February 22nd, 2020 by Carolyn Fortuna
Teaching Tesla to friends and family is a new hobby of mine.
Since I’ve moved to Florida, I seem to have lots of friends come to visit. Hey, we’re immersed in a winter of sunshine, mild temps, outdoor activities, farmers’ markets — who wouldn’t want to stop by and say “hi?” Recently, good friends from the north joined us for a couple of days. As we introduced them to our area, we took the role of chauffeur, driving them to restaurants, museums, and the local marina in our Nissan LEAF. It was an intentional auto choice, as I was aware that our guy friend had only limited knowledge of EVs, and our gal friend really had none.
You see, I had a plan. I would use the innocuous LEAF to demonstrate the attributes of driving an EV, and then I’d up the ante for these fairly affluent friends — I’d begin teaching Tesla to them.
The readers of CleanTechnica are already EV savvy. But we have to remember that, even though EV sales doubled in 2019, most people in the US and around the world drive a car with an internal combustion engine. Barely 5% bought an EV last year — and the percentages were much lower for every year before that. Most people don’t know that there are more than 21,000 charging locations in the US, with some 57,000 hookups that offer “level 2” charging.
Our visiting friends aren’t your typical EV drivers today, but they are likely part of the next generation of EV owners. So I wanted to prod them along a bit toward Tesla. They were receptive, and it was fun.
First, I demonstrated how we charge our EV in our condo carport parking space — so often, people are amazed at how easy and convenient it is to charge an EV. Then I talked about the confidence I have when accelerating, the miles I typically drive, the correlating no-problem mileage range, and the relief of not having to locate a gas station or sit in a loud and drab service department awaiting repairs.
I let the new EV ideas simmer.
Teaching Tesla, Step by Step
Back at the condo, sitting out on the lanai with the afternoon sun peeking in from the west, my gal friend announced, “I want to let you know that I’m starting to think about getting an EV for my next car. Mine is starting to have a few problems, and I’ve started to think about trading it in.”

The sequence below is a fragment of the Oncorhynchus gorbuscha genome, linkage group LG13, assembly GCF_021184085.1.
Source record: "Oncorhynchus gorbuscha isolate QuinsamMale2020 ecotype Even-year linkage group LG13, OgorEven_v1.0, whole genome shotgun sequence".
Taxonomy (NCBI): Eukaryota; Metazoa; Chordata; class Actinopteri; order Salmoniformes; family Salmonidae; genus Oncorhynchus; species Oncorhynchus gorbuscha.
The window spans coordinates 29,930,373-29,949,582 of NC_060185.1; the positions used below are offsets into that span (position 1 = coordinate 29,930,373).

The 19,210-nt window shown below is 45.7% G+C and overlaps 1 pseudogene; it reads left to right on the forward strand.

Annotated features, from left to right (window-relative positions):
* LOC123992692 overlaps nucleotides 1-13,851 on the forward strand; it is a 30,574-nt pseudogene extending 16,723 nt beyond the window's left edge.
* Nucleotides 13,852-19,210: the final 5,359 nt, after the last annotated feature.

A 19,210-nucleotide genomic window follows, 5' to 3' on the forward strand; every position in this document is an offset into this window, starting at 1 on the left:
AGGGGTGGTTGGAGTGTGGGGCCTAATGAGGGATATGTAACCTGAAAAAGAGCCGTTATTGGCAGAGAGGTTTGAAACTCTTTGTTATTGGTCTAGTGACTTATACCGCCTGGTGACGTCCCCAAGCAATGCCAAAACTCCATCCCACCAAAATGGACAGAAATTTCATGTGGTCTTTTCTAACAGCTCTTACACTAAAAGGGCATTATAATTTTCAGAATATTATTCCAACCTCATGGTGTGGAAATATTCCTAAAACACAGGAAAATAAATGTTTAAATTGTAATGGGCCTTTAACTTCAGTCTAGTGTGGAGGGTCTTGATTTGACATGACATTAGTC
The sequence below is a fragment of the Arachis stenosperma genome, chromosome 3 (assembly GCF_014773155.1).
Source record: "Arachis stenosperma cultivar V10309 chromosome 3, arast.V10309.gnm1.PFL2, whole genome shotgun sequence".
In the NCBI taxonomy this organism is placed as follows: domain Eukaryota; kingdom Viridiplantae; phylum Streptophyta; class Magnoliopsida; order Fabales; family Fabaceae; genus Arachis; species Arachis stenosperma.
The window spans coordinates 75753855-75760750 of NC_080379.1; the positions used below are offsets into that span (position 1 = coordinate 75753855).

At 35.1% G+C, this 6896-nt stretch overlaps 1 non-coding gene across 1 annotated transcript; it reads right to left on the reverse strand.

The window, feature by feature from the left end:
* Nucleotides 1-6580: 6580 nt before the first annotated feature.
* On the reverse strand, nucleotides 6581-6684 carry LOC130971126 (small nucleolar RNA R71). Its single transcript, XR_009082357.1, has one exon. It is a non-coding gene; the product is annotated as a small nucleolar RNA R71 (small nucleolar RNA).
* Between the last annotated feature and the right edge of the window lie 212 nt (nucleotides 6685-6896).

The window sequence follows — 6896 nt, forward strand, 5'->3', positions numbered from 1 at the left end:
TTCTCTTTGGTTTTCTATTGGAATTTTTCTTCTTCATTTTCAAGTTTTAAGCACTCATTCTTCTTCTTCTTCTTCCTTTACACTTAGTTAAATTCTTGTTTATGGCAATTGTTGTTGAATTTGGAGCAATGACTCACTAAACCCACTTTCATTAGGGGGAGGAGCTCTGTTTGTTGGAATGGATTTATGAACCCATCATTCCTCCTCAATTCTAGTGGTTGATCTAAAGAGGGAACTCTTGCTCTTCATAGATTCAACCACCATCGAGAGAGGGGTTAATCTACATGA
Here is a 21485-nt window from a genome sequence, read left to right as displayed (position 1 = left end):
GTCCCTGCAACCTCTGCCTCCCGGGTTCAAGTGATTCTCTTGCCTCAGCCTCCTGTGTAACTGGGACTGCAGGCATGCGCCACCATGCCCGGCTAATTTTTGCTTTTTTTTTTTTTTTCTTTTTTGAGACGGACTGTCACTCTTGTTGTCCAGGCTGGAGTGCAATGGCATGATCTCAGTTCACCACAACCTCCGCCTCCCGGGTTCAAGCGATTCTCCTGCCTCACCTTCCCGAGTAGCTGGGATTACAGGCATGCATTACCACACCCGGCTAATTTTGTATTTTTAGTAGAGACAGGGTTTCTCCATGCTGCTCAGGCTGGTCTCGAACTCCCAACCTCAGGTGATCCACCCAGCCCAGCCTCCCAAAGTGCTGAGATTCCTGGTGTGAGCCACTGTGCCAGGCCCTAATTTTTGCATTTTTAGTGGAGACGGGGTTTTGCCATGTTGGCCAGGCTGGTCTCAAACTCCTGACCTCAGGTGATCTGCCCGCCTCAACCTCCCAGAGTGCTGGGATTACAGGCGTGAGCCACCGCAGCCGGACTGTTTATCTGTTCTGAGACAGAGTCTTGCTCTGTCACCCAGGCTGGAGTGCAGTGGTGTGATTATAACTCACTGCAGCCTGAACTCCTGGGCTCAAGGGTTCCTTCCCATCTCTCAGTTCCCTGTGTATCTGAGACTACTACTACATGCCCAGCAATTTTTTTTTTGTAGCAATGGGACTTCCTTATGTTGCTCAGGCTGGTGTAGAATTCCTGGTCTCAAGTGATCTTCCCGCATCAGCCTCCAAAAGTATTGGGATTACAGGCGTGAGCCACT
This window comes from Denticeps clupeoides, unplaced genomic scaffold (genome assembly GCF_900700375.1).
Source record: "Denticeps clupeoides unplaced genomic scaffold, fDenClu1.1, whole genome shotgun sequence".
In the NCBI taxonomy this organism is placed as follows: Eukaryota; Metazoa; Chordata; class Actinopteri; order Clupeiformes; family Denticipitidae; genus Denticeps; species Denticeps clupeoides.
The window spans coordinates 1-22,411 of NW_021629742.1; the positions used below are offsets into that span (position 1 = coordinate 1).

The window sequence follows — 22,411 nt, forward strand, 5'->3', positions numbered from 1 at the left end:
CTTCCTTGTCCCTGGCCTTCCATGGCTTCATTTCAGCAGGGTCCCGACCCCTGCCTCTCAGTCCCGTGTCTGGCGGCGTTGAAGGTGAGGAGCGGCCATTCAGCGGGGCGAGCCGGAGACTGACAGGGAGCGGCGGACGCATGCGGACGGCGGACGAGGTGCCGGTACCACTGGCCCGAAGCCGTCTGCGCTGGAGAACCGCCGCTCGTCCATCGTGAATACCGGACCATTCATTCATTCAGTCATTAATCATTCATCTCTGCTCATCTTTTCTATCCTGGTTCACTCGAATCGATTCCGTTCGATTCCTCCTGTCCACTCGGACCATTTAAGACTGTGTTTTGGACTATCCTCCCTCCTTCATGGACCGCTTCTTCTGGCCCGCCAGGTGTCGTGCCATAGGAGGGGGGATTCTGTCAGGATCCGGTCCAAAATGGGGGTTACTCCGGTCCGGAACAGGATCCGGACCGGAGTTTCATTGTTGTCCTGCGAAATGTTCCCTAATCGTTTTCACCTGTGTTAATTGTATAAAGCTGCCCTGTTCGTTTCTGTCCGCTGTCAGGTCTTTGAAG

“Well, then. I have the car for you,” I nodded. “A Tesla Model S. It’s the premium luxury EV on the market right now. And,” I smiled, “you can afford it.”
I pulled out my laptop and clicked through the Tesla website until I came to the Model S specs. “390 mile range. Expansive 17-inch touchscreen,” I read. We discussed how handy Autopilot would be for those tedious trips back and forth down the I-95 eastern seaboard, “to assist you with the most burdensome parts of driving.”
“I want a small vehicle,” she replied, looking keenly at my laptop. “And I like a hatchback, too.”
“Okay, then,” I jumped in, seeing I had captured her interest. “You might like the Model Y, which should have its first cars off the production line later this season.” I jumped over to the Model Y page on the Tesla website. “315 mile range. All wheel drive.” We looked at the prototype pictures that described room for up to 7 adults with optional 3rd row. I allowed that next year, when my family consolidates our vehicles, we’re likely looking to purchase a Tesla Model Y. “I really like the convenience of the extra space in the back,” I explained.
“And, yet, you could afford the slightly bigger Model X, which is already on the market,” I continued, standing up and pointing to a picture on our wall. We had traveled with the Global EVRT in 2018 to Dubai, where our EV caravan was interrupted by a pack of wandering camels. We stopped to take photos, only to notice that the camels were quite curious about the Tesla Model X falcon-wing doors.
We reviewed the Model X page on the Tesla website. The high range of 351 miles made my friends feel at ease. And those falcon-wing doors really would set anyone apart from the Joneses.
I talked a bit, too, about the Tesla Model 3 and its appeal to a mass audience due to its lower price range. Still part of the Tesla catalog and offering the 322 mile range and AWD, the Model 3 added more options for my friends to consider.
Before we knew it, our afternoon had worn down, and it was time to head out to one of the local waterfront dinner sites. My window of teaching Tesla had closed, but the impact of our conversation lingered. In a post-visit Thank You note, my gal friend included, “And my lesson on electric cars (Tesla) give me more to think about!”
What strategies do you use to help your friends who weren’t part of the early EV adopter wave to join the Tesla family?
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